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New Phase 3 data demonstrate superiority of TREMFYA® (guselkumab) vs Cosentyx® (secukinumab) in delivering PASI 90 responses in the treatment of moderate to severe plaque psoriasis at week 48

HORSHAM, Pa., Dec. 12, 2018 /PRNewswire/ -- The Janssen Pharmaceutical Companies of Johnson & Johnson today announced results from the ECLIPSE study demonstrating that TREMFYA® (guselkumab) was superior to Cosentyx® (secukinumab)* in treating adults with moderate to severe plaque psoriasis for the primary endpoint assessed at week 48.  Data from the multi-center, randomized, double-blind head-to-head Phase 3 study demonstrated that 84.5 percent of patients treated with TREMFYA achieved at least 90 percent improvement in their baseline Psoriasis Area Severity Index (PASI) score at week 48, compared with 70.0 percent of patients treated with Cosentyx (p<0.001).

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These data, to be presented at the 3rd Inflammatory Skin Disease Summit in Vienna, December 12-15, mark the first-ever results from a head-to-head study comparing an interleukin (IL)-23-targeted biologic therapy (TREMFYA) with an IL-17 inhibitor (Cosentyx). ECLIPSE is Janssen's fourth TREMFYA Phase 3 study in plaque psoriasis and is part of a comprehensive clinical development program that also includes ongoing Phase 3 studies in psoriatic arthritis and Crohn's disease.

ECLIPSE incorporated six major secondary endpoints that used a fixed statistical sequence procedure to control for multiple comparisons and included both shorter and longer-term analyses.  TREMFYA demonstrated non-inferiority to Cosentyx in the first major secondary endpoint, with 84.6 percent of patients on TREMFYA achieving a PASI 75 response at both weeks 12 and 48 vs. 80.2 percent of those on Cosentyx (p<0.001), however, it did not demonstrate superiority (p=0.062).  Because superiority was not demonstrated for the first major secondary endpoint, p-values for all the subsequent major secondary endpoints were considered nominal.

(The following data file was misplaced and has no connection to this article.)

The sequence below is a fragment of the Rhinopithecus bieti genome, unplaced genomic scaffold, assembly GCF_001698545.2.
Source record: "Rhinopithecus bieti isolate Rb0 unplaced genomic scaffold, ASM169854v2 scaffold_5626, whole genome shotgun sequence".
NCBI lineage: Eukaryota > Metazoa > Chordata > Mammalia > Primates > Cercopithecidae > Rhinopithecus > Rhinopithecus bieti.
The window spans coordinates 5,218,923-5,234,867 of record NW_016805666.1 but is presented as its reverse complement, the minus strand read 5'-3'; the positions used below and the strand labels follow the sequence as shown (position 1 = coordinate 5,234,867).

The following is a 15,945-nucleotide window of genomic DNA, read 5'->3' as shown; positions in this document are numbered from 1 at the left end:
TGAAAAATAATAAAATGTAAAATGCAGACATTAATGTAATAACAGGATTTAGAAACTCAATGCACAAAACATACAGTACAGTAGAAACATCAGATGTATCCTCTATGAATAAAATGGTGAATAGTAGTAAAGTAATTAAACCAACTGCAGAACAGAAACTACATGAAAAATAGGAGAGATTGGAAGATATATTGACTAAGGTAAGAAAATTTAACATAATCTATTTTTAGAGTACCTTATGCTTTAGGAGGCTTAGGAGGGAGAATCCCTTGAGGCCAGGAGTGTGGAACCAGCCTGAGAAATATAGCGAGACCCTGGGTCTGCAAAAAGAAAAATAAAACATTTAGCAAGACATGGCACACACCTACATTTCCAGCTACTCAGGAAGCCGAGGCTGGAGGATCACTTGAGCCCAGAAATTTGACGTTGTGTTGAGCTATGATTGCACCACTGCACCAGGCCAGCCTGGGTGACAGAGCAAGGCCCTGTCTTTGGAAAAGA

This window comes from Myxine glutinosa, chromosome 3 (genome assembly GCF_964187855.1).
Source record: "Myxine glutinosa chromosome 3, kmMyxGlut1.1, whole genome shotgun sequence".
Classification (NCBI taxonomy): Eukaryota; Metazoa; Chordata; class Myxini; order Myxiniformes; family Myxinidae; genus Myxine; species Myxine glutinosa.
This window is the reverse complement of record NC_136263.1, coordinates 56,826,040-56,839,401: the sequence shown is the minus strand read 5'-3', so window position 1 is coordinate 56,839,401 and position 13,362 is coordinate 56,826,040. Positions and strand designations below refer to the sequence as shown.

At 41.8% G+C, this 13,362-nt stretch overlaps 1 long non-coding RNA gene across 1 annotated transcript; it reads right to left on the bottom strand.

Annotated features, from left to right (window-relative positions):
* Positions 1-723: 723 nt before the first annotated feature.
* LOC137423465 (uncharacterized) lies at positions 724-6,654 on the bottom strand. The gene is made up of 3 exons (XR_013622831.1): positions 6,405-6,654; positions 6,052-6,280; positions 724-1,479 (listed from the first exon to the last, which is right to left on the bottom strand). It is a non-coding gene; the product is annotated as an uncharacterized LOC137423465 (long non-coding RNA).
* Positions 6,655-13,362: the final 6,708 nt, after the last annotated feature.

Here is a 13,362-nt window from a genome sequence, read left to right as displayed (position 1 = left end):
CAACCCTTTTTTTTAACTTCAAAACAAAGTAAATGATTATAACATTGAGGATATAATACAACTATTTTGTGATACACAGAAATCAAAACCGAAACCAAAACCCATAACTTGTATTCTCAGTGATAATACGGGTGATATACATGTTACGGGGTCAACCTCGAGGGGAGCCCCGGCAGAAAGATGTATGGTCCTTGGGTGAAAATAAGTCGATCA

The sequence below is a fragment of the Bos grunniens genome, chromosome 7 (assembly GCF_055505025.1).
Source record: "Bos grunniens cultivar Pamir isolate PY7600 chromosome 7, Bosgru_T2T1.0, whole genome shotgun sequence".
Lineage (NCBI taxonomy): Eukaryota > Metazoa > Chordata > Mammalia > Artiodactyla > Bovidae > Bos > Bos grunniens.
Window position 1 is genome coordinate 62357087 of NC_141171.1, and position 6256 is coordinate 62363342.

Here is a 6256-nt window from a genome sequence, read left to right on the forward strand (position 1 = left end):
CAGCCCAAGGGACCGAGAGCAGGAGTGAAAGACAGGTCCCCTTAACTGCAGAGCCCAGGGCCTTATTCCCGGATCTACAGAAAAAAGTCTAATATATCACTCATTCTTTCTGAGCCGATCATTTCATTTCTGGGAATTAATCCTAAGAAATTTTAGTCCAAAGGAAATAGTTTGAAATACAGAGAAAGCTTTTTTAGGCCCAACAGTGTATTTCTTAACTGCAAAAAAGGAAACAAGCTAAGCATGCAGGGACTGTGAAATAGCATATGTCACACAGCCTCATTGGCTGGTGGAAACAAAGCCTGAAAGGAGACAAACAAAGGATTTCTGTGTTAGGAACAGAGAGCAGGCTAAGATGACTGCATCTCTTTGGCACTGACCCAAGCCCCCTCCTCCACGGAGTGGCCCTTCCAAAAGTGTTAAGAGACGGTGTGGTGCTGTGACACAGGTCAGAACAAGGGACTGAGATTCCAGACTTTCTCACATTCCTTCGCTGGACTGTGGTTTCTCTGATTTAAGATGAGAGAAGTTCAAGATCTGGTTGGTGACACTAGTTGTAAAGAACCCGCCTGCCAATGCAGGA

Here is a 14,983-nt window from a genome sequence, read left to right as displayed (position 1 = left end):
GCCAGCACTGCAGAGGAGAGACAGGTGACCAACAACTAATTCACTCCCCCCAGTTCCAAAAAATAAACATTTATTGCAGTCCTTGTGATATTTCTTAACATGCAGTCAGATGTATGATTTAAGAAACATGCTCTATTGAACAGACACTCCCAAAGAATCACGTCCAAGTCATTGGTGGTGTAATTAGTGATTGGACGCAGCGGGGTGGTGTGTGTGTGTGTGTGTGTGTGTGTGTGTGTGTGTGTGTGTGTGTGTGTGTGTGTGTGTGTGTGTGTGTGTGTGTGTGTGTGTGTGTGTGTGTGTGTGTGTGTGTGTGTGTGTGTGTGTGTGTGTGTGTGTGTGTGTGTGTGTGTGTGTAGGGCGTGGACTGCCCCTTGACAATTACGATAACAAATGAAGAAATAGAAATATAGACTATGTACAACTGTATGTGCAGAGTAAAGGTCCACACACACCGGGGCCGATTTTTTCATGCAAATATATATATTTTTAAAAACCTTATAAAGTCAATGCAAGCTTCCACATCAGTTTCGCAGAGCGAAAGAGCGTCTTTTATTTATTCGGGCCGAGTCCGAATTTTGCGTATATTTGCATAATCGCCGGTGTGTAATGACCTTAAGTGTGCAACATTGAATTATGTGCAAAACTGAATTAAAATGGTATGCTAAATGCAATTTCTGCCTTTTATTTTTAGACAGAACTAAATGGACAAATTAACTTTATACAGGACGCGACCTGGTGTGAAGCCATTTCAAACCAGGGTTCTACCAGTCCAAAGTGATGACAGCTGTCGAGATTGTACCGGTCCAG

Three of the remaining major secondary endpoints evaluated efficacy at week 48, including achievement of a PASI 100 response and Investigator's Global Assessment (IGA) scores of 0 (cleared), or 0 or 1 (cleared or minimal disease). At week 48, 58.2 percent of patients receiving TREMFYA achieved a PASI 100 response, compared with 48.4 percent of patients receiving Cosentyx; 62.2 percent of patients receiving TREMFYA achieved an IGA score of 0 compared to 50.4 percent of patients receiving Cosentyx; and 85.0 percent of patients receiving TREMFYA achieved an IGA score of 0 or 1 compared to 74.9 percent of patients receiving Cosentyx (all comparisons with nominal p≤ 0.001).